Rushed Reactions: West Virginia 51, Kansas State 50Posted by Brian Goodman on March 11th, 2017
RTC’s Brian Goodman (@BSGoodman) is providing on-site coverage of the Big 12 Tournament.
Three Key Takeaways.
- Offense was nowhere to be found in first-half slog. In their previous two meetings against the Mountaineers, Kansas State struggled to hold onto the ball, posting turnover rates above 20 percent. West Virginia’s press didn’t frustrate the Wildcats quite as much tonight, as Bob Huggins‘ team generated takeaways on just 18.3 percent of Kansas State’s possessions. Instead, it was poor half-court offense, inaccurate three-point shooting and a lack of offensive rebounds that set the Wildcats back early — scoring just 0.78 points per possession before halftime. Those struggles would have been a much bigger issue had West Virginia scored more than 0.50 points per trip itself.
- West Virginia’s defensive adjustment keys second-half rally. The Mountaineers’ defensive identity as a pressing team is firmly entrenched, but it’s tough to set it up if you don’t make shots. West Virginia shot an ice-cold 18.8 percent in the first half and failed to score a single point 0ff a Kansas State giveaway until the second half. Huggins switched things up down the stretch, deploying a 1-3-1 zone that worked all the way down to the final play, when Kamau Stokes picked up his dribble and had nowhere to go with his team needing a bucket to win. The Wildcats connected on just four shots over the final 13:26 of the game, buying just enough time for the Mountaineers to make up a 12-point deficit.
- Isaiah Maurice provides another big body. Two years into his career, Dean Wade is still mostly a one-way big man who struggles to defend similarly-sized players. D.J. Johnson can’t do it all down low, so Bruce Weber needs another option. Enter the unlikely Maurice, a redshirt freshman and former Old Dominion commitment. Maurice helped the Wildcats contain Johnathan Motley on Thursday and performed admirably on Friday in 20 minutes of action. West Virginia shot just 2-of-15 inside the arc in the first half, with Maurice holding down the paint and altering shots by Jevon Carter and Nathan Adrian. Until Wade becomes more assertive on the defensive end, expect Maurice to continue to play a key role in the Wildcats’ rotation.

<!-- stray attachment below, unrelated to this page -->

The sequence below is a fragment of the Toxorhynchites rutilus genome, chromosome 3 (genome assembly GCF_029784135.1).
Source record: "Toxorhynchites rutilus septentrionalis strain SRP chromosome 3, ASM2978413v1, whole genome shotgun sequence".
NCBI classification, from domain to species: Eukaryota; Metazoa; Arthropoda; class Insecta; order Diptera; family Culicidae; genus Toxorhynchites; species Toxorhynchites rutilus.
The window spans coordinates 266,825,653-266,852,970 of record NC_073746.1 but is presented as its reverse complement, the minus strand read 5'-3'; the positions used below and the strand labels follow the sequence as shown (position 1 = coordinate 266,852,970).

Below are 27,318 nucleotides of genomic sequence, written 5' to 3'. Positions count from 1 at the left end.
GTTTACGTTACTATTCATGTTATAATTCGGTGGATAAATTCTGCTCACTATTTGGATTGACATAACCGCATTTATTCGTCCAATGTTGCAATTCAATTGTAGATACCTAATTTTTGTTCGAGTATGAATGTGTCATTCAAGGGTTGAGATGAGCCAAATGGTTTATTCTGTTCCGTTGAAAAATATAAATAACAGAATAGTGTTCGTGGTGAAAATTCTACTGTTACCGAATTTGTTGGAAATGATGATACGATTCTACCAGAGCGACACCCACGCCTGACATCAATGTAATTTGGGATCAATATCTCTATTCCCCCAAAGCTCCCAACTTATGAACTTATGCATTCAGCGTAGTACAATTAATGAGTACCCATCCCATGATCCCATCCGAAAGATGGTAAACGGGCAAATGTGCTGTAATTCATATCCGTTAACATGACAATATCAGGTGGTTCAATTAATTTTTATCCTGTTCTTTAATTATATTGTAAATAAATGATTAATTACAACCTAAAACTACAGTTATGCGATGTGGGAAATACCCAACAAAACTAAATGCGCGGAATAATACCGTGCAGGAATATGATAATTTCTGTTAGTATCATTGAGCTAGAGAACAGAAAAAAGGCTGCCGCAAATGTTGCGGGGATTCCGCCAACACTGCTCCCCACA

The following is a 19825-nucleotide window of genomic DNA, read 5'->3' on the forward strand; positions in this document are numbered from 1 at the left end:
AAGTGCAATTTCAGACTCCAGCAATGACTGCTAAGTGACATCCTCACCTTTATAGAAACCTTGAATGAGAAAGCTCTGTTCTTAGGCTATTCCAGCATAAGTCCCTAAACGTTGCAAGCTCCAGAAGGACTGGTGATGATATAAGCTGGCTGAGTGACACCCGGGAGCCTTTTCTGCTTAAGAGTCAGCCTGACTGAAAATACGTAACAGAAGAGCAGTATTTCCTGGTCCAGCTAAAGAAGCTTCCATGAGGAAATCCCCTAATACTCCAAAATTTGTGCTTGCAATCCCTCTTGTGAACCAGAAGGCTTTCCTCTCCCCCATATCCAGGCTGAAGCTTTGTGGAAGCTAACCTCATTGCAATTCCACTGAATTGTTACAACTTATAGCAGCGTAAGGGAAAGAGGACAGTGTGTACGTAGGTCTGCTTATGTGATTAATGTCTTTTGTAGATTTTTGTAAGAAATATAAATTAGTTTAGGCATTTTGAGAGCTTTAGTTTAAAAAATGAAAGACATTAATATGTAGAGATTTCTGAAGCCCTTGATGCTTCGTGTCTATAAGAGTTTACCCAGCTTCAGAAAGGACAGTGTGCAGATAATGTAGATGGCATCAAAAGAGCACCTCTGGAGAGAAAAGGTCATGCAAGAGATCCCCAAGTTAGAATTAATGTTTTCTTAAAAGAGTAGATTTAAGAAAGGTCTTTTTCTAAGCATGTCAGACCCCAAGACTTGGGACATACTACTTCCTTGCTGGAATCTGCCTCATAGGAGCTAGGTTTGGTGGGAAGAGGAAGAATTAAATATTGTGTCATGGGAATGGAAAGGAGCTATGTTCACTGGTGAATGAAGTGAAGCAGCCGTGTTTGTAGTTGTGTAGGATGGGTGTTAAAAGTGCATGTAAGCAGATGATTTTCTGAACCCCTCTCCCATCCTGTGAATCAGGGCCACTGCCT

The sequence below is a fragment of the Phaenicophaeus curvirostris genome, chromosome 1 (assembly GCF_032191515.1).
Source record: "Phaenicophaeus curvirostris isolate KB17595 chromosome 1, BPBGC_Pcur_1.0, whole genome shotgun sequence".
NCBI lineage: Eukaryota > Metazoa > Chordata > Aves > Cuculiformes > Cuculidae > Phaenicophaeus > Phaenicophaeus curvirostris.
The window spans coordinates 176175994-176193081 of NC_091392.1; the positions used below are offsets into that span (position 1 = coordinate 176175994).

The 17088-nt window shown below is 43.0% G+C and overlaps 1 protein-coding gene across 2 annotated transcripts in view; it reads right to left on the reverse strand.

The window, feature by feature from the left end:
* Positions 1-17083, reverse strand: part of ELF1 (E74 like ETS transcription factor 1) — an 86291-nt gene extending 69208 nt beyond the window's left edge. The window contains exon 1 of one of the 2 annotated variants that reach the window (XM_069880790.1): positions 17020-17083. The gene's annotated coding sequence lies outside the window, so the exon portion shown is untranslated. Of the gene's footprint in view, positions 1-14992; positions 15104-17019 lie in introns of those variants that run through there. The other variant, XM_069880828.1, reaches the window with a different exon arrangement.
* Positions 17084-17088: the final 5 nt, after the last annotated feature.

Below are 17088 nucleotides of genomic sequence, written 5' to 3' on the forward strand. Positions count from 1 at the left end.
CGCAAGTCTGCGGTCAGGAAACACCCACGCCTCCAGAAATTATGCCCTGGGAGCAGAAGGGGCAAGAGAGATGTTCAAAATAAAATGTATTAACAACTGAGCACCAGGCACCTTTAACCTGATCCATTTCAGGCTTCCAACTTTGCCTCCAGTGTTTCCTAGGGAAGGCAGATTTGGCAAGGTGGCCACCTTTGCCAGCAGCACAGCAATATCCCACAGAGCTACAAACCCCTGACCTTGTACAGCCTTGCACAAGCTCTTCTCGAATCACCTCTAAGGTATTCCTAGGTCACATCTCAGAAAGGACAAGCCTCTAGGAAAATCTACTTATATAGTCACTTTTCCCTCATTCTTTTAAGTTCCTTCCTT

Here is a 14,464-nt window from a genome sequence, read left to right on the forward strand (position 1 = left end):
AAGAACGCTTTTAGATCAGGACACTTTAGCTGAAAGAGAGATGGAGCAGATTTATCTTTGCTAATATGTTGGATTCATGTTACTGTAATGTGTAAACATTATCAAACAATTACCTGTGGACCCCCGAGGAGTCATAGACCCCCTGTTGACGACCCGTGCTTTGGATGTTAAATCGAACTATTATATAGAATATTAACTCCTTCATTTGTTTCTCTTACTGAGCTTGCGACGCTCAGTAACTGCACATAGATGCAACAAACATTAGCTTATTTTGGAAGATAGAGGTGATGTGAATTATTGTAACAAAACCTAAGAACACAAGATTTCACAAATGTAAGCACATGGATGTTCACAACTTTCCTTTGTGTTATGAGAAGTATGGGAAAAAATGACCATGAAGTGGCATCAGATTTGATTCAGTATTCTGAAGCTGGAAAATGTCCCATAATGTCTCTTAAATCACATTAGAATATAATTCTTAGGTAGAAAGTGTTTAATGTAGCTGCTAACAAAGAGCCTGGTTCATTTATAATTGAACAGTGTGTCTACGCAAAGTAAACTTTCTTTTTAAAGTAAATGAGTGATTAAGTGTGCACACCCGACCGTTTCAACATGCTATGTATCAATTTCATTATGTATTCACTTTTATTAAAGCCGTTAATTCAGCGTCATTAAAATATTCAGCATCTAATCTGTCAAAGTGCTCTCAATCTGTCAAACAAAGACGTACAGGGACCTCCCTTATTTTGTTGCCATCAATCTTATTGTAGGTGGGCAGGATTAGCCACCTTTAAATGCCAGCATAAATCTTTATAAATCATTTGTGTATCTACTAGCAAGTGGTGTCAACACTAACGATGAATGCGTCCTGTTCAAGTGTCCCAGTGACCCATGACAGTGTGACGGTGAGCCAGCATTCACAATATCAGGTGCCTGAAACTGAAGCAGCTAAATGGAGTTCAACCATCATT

Star of the Game. Esa Ahmad, West Virginia. The sophomore has filled in spectacularly all season long for the departed Devin Williams and Jonathan Holton, and he scored 12 of his game-high 15 points in the second half — including a game-winning free throw — while keeping Kansas State off of the offensive glass.
Quotable: According to most bracket experts, Kansas State has done just enough to crack the field, but a win tonight would have cemented a bid. Instead, Weber was left to plead his case to the committee in his postgame presser: “We got nine wins — you play 20 games in this league and we got nine wins against the best or second-best (conference), depending on what you look at. We’ve beaten Baylor, beaten them twice. They’ve beaten Oregon, Louisville, Michigan State and Xavier, and we beat them twice. We beat West Virginia. West Virginia went to Virginia and won. They’ve been one of the better teams in the country, and I know close doesn’t count in basketball.”
What’s Next? West Virginia looks to make it a clean sweep of Iowa State in tomorrow’s championship game, while Kansas State leaves its NCAA Tournament fate to the Selection Committee.